Sunday, October 24, 2010

Giants In; Will Meet Rangers

The Phillies jumped off to a 2-0 lead against Jonathan Sanchez, but wouldn't touch home again as they lost to the Giants 3-2 to lose the NLCS 4-2.

The game winner was again delivered by Juan Uribe, who hit a two-out, eighth inning homer off Ryan Madson that dropped gently into the first row of right field seats.

Cody Ross was selected as the series MVP. Not bad for a guy that was claimed off waivers from Florida in August, hey?

The Giants are seeking their first World Series title since 1954 when they were still in New York, while Texas is making its first October Classic appearance in the club's 50 year history.

Tim Lincecum takes on Cliff Lee to start the World Series on Wednesday at AT&T Park. The NL finally won an All-Star game to earn home-field advantage in the World Series, and that’s good news for the Giants. They're 9-0 in interleague play against Texas at the Bay.

Ex-Buccos Freddy Sanchez (.360) and Javier Lopez (1-0, 2.08 ERA) have pulled their weight through the playoffs.


poker affiliate said...

Lincecum has proven his one of the elite pitchers in baseball only a few years into his career. To already possess 2 Cy Young's is very impressive considering his stature. The matchup of Lincecum vs Lee is incredible.

WilliamJPellas said...

It is a terrific matchup to be sure, but for much of the 2010 season Lincecum wasn't nearly as bulletproof as he had been previously. The knock on him when he was drafted was that he had a "max effort delivery", which supposedly means he's a more likely candidate for a physical breakdown that a bigger guy with a smoother delivery.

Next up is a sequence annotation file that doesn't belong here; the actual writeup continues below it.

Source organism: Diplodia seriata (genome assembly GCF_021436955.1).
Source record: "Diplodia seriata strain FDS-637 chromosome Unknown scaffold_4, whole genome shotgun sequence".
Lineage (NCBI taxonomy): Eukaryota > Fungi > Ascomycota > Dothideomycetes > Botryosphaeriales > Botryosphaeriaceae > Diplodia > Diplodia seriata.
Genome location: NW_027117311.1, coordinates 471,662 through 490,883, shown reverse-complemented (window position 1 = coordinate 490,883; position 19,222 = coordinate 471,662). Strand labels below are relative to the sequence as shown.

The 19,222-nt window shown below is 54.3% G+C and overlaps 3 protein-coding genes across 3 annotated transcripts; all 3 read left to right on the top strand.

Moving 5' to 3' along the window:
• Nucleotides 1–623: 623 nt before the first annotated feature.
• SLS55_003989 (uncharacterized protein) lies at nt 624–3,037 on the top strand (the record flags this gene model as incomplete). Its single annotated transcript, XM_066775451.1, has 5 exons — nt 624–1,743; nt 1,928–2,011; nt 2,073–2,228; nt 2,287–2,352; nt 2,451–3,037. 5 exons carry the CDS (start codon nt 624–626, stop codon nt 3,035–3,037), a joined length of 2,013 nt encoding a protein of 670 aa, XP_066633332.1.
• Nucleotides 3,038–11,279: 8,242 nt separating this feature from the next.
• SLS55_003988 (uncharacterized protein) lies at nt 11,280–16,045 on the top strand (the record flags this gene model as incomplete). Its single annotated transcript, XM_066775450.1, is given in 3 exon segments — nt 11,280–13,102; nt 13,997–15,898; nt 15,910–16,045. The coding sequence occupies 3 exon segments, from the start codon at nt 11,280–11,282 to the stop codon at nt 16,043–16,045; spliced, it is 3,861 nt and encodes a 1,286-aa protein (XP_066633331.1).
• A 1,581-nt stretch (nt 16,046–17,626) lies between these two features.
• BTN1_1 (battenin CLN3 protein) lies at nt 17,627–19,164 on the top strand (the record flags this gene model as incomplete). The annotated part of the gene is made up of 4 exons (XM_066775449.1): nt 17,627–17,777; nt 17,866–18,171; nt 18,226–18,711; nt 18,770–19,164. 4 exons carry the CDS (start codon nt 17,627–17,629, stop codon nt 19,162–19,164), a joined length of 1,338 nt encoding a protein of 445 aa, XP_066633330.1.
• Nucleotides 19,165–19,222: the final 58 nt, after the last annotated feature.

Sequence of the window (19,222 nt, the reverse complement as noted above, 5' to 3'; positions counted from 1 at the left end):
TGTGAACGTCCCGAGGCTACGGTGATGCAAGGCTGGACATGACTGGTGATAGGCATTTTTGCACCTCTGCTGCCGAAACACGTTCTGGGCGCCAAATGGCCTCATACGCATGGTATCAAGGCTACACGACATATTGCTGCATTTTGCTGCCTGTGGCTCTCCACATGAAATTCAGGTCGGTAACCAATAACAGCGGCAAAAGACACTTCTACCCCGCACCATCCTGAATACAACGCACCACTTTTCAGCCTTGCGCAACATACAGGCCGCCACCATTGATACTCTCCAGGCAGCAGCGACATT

I'm not sure I buy that; I favor the old Mets pitching style that was used so effectively for so many years by Nolan Ryan, Tom Seaver, and that lefthander who ended up with the Rangers for a couple of years late in his career whose name I can never remember. (Tom Something? Help me out, Ron!)

If the bulk of your pitching strength comes from leg drive, as the old Mets pitchers used to demonstrate, 'twould seem to me that the little guys wouldn't necessarily be at a disadvantage just because they are smaller. It would then become purely a question of mechanics. Mark Prior, to name just one example, was (and is) fairly big, but he's never been able to stay healthy for any length of time. So size alone is not necessarily an indicator of the likelihood of future arm problems.

Ron Ieraci said...

You're right about pitchers, Wil - I think work is a good thing for their longevity, not something to be avoided, especially if you learn to drive to the plate, as taught to every pitcher from little league on up.

Off the top of my head, jerry Koosman pops up from that era. Is he the dude you were thinking of?

WilliamJPellas said...

Koosman was another one. I'd forgotten about him! But the other guy I was thinking about was John (not Tom) Matlack. ;-)

Ron Ieraci said...

Ah, Wil, I entirely forgot about Jon Matlack. The guy I always kinda liked was their back ender, Gary Gentry. He gave the Mets three or four good years and then fell off the face of the earth.